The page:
The Story Of The Husband And The Parrot

: The Arabian Nights Entertainments

A good man had a beautiful wife, whom he loved passionately, and never

left if possible. One day, when he was obliged by important business

to go away from her, he went to a place where all kinds of birds are

sold and bought a parrot. This parrot not only spoke well, but it had

the gift of telling all that had been done before it. He brought it

home in a cage, and asked his wife to put it in her room, and take

care of it while he was away. Then he departed. On his return

he asked the parrot what had happened during his absence, and the

parrot told him some things which made him scold his wife.

She thought that one of her slaves must have been telling tales of her,

but they told her it was the parrot, and she resolved to revenge

herself on him.

When her husband next went away for one day, she told on slave to turn

under the bird's cage a hand-mill; another to throw water down from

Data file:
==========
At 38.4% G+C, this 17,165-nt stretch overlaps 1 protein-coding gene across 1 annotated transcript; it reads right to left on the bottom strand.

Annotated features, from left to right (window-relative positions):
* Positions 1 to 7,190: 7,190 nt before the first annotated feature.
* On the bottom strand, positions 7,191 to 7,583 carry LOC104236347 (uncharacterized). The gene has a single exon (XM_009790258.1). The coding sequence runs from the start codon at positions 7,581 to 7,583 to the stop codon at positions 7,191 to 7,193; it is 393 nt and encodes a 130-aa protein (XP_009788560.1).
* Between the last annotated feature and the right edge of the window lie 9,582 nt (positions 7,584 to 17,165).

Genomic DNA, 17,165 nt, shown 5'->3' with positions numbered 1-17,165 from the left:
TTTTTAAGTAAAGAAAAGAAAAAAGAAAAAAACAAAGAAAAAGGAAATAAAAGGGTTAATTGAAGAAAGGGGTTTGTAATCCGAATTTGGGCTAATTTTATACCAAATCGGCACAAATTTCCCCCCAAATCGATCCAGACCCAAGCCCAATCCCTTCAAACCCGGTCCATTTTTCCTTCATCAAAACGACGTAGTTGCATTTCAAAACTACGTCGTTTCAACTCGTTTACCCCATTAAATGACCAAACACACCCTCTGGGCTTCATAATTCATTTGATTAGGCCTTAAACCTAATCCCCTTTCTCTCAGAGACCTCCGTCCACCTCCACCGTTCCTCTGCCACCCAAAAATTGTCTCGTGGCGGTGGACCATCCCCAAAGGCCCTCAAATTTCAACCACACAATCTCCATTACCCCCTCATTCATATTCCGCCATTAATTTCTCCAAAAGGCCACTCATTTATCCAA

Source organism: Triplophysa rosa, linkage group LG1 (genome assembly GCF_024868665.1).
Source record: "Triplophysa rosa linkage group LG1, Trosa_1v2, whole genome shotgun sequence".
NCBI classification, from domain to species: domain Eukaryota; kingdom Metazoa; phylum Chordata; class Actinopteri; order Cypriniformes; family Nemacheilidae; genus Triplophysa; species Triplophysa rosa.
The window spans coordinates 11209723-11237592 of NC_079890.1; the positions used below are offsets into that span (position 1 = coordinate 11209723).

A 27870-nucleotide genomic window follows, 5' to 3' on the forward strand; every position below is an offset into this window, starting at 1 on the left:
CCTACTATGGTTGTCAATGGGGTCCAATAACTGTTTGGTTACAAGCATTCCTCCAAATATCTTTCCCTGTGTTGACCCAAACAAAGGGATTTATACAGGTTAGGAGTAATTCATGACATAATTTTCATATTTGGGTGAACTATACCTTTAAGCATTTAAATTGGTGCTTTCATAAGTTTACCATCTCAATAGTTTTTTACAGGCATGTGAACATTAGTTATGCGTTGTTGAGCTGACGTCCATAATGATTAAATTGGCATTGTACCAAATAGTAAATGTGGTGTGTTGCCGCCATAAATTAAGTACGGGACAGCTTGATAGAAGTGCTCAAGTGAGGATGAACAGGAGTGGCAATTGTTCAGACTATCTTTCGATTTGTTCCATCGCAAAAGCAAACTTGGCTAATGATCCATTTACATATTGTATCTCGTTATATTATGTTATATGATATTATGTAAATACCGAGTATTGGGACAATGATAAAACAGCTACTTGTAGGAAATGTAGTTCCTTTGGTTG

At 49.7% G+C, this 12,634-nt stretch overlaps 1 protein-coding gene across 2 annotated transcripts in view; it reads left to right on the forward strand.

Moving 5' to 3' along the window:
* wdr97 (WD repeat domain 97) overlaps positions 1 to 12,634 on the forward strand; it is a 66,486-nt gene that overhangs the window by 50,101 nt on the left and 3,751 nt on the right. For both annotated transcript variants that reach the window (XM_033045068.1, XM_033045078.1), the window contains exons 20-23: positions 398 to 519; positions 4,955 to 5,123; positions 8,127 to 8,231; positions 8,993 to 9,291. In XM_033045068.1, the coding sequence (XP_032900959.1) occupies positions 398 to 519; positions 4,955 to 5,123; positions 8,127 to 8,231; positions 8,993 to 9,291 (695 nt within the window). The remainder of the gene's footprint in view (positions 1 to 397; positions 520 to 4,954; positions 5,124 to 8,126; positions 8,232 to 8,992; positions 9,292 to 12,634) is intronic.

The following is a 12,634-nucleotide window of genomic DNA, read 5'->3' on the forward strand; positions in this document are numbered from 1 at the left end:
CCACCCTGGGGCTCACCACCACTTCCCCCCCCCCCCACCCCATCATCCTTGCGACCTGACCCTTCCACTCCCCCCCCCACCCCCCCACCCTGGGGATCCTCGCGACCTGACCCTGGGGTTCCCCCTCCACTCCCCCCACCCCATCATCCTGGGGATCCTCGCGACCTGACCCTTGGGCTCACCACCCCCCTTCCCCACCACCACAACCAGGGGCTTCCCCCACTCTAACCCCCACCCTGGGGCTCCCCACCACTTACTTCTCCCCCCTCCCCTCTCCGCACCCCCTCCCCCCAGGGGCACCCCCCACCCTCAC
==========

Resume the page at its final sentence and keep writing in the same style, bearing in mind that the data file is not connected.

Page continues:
above the cage, and a third to take a mirror and turn it in front of

its eyes, from left to right by the light of a candle. The slaves did

this for part of the night, and did it very well.

The next day when the husband came back he asked the parrot what he had

seen. The bird replied, "My good master, the lightning, thunder and

rain disturbed me so much all night long, that I cannot tell you what I

have suffered."

The husband, who knew that it had neither rained nor thundered in the

night, was convinced that the parrot was not speaking the truth, so he

took him out of the cage and threw him so roughly on the ground that he

killed him. Nevertheless he was sorry afterwards, for he found that

the parrot had spoken the truth.

"When the Greek king," said the fisherman to the genius, "had finished

the story of the parrot, he added to the vizir, "And so, vizir, I shall

not listen to you, and I shall take care of the physician, in case I

repent as the husband did when he had killed the parrot." But the

vizir was determined. "Sire," he replied, "the death of the parrot was

nothing. But when it is a question of the life of a king it is better

to sacrifice the innocent than save the guilty. It is no uncertain

thing, however. The physician, Douban, wishes to assassinate you. My

zeal prompts me to disclose this to your Majesty. If I am wrong, I

deserve to be punished as a vizir was once punished." "What had the

vizir done," said the Greek king, "to merit the punishment?" "I will

tell your Majesty, if you will do me the honour to listen," answered

the vizir."